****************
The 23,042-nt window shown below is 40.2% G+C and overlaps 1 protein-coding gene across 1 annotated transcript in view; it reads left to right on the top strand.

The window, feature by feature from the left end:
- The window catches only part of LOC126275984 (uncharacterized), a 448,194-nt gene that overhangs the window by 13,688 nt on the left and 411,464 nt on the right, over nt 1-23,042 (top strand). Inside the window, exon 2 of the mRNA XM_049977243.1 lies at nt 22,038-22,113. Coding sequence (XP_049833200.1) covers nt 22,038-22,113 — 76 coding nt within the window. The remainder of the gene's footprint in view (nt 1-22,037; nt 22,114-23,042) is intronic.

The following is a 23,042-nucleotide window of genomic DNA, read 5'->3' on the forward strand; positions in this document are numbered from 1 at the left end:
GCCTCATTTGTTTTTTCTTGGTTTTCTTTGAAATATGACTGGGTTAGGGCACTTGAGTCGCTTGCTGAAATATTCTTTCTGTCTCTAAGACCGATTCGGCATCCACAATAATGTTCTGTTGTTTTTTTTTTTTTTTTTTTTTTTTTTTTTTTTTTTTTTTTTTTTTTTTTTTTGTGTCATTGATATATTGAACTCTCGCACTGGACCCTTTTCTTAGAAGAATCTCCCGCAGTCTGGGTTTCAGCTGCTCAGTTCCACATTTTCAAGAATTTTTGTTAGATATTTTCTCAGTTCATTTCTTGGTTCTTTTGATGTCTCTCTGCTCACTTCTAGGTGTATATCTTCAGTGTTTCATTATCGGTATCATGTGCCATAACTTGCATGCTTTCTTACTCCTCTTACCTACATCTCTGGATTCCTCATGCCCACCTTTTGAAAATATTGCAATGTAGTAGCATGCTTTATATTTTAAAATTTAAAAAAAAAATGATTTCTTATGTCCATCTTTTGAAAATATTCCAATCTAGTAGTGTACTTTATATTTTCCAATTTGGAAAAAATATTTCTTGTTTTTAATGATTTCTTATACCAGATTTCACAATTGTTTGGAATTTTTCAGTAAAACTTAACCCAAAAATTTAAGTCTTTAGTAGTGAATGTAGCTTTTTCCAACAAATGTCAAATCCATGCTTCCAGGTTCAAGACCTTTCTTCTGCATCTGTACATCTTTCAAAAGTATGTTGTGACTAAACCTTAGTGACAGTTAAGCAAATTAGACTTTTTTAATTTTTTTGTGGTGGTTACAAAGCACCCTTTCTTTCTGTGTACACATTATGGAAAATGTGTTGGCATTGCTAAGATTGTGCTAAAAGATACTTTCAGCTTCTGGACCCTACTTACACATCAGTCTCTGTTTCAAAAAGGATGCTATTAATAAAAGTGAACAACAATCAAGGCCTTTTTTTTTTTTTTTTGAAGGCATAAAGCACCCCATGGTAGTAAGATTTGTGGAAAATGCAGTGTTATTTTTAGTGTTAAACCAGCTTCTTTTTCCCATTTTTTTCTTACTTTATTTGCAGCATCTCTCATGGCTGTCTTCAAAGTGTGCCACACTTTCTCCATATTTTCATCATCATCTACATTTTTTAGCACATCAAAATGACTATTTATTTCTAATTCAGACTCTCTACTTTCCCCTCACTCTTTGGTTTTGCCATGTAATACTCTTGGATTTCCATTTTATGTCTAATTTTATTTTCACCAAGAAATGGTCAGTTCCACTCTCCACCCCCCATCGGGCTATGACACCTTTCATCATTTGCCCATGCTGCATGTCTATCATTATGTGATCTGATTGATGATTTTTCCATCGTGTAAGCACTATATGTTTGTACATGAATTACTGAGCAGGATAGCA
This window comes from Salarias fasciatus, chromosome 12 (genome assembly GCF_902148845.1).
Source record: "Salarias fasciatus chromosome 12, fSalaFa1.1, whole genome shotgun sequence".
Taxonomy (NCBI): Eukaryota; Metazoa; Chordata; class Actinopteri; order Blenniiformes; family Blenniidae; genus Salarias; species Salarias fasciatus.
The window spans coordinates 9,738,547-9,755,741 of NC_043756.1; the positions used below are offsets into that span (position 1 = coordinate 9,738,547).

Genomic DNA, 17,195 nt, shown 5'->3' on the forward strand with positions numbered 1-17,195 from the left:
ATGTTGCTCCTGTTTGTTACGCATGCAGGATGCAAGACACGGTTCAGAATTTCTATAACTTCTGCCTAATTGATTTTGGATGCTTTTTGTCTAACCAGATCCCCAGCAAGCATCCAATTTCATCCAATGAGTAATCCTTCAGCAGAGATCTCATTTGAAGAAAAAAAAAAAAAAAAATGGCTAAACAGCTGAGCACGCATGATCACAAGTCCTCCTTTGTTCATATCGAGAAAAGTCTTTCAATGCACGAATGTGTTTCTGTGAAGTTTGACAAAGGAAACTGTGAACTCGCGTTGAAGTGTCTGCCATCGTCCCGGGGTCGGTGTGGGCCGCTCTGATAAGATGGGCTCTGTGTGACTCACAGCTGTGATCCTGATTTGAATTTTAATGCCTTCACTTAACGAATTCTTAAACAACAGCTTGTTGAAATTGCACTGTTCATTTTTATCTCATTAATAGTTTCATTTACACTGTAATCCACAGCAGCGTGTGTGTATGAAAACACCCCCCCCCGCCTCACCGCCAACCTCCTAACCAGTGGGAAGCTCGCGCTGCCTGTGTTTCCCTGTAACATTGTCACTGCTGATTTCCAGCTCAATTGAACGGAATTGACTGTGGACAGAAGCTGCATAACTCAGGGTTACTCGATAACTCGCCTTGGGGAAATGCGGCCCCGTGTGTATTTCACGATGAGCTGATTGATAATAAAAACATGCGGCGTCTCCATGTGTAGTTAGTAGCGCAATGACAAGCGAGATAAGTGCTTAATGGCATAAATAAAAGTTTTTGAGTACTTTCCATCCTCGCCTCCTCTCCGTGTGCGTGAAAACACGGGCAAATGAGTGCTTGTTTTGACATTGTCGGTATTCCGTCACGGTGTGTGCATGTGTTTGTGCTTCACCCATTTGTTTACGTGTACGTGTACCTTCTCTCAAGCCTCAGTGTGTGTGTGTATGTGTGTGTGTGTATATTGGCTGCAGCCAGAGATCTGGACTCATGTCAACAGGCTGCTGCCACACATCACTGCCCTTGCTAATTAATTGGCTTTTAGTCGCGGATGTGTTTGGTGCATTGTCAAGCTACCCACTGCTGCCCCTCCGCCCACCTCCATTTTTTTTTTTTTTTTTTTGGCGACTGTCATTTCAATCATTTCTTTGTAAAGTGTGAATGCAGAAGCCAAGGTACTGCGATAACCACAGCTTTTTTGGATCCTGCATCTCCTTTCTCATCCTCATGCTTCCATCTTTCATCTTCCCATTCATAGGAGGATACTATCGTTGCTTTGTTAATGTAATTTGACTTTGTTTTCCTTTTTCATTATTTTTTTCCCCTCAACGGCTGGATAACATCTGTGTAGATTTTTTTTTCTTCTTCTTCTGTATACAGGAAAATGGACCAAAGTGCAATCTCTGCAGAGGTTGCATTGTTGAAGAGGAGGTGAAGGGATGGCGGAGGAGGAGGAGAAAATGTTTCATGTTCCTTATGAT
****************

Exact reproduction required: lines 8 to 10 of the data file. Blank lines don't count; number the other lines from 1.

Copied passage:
Taxonomy (NCBI): Eukaryota; Metazoa; Chordata; class Actinopteri; order Blenniiformes; family Blenniidae; genus Salarias; species Salarias fasciatus.
The window spans coordinates 9,738,547-9,755,741 of NC_043756.1; the positions used below are offsets into that span (position 1 = coordinate 9,738,547).

Genomic DNA, 17,195 nt, shown 5'->3' on the forward strand with positions numbered 1-17,195 from the left: